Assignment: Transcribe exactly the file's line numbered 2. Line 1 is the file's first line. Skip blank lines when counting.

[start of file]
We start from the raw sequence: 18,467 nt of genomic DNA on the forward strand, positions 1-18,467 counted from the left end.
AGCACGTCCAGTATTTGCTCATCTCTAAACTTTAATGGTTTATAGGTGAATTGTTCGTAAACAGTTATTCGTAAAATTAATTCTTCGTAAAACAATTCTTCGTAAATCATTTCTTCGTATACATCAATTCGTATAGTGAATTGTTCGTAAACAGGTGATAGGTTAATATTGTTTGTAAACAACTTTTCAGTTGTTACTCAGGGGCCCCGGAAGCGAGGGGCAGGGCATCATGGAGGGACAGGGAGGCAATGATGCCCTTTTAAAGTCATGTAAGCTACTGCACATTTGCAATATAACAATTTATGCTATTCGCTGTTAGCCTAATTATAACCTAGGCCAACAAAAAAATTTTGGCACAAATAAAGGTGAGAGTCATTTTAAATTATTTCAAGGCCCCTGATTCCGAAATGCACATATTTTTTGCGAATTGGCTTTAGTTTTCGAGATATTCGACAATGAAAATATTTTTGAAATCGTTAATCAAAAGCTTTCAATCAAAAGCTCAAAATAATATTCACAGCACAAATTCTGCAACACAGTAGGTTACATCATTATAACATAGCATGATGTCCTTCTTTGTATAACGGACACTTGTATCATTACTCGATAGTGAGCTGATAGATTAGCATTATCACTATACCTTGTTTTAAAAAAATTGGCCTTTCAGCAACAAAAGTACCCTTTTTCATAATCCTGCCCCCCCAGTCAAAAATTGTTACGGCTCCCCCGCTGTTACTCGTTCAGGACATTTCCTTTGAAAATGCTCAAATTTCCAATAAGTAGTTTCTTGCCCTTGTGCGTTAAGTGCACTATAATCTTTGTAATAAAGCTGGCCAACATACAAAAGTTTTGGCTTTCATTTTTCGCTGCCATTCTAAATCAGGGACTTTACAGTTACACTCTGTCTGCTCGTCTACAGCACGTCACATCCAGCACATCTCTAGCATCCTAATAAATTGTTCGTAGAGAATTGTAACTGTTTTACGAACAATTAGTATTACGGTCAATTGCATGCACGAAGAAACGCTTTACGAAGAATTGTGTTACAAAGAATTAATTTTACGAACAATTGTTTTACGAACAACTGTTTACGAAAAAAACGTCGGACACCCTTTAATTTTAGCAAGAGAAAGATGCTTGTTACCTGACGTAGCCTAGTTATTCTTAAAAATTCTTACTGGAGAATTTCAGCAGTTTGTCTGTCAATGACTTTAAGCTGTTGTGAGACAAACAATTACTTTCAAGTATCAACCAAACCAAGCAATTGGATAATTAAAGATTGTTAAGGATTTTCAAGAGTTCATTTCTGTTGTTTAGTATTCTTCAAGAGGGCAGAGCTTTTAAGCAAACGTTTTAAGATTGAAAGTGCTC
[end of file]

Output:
AGCACGTCCAGTATTTGCTCATCTCTAAACTTTAATGGTTTATAGGTGAATTGTTCGTAAACAGTTATTCGTAAAATTAATTCTTCGTAAAACAATTCTTCGTAAATCATTTCTTCGTATACATCAATTCGTATAGTGAATTGTTCGTAAACAGGTGATAGGTTAATATTGTTTGTAAACAACTTTTCAGTTGTTACTCAGGGGCCCCGGAAGCGAGGGGCAGGGCATCATGGAGGGACAGGGAGGCAATGATGCCCTTTTAAAGTCATGTAAGCTACTGCACATTTGCAATATAACAATTTATGCTATTCGCTGTTAGCCTAATTATAACCTAGGCCAACAAAAAAATTTTGGCACAAATAAAGGTGAGAGTCATTTTAAATTATTTCAAGGCCCCTGATTCCGAAATGCACATATTTTTTGCGAATTGGCTTTAGTTTTCGAGATATTCGACAATGAAAATATTTTTGAAATCGTTAATCAAAAGCTTTCAATCAAAAGCTCAAAATAATATTCACAGCACAAATTCTGCAACACAGTAGGTTACATCATTATAACATAGCATGATGTCCTTCTTTGTATAACGGACACTTGTATCATTACTCGATAGTGAGCTGATAGATTAGCATTATCACTATACCTTGTTTTAAAAAAATTGGCCTTTCAGCAACAAAAGTACCCTTTTTCATAATCCTGCCCCCCCAGTCAAAAATTGTTACGGCTCCCCCGCTGTTACTCGTTCAGGACATTTCCTTTGAAAATGCTCAAATTTCCAATAAGTAGTTTCTTGCCCTTGTGCGTTAAGTGCACTATAATCTTTGTAATAAAGCTGGCCAACATACAAAAGTTTTGGCTTTCATTTTTCGCTGCCATTCTAAATCAGGGACTTTACAGTTACACTCTGTCTGCTCGTCTACAGCACGTCACATCCAGCACATCTCTAGCATCCTAATAAATTGTTCGTAGAGAATTGTAACTGTTTTACGAACAATTAGTATTACGGTCAATTGCATGCACGAAGAAACGCTTTACGAAGAATTGTGTTACAAAGAATTAATTTTACGAACAATTGTTTTACGAACAACTGTTTACGAAAAAAACGTCGGACACCCTTTAATTTTAGCAAGAGAAAGATGCTTGTTACCTGACGTAGCCTAGTTATTCTTAAAAATTCTTACTGGAGAATTTCAGCAGTTTGTCTGTCAATGACTTTAAGCTGTTGTGAGACAAACAATTACTTTCAAGTATCAACCAAACCAAGCAATTGGATAATTAAAGATTGTTAAGGATTTTCAAGAGTTCATTTCTGTTGTTTAGTATTCTTCAAGAGGGCAGAGCTTTTAAGCAAACGTTTTAAGATTGAAAGTGCTC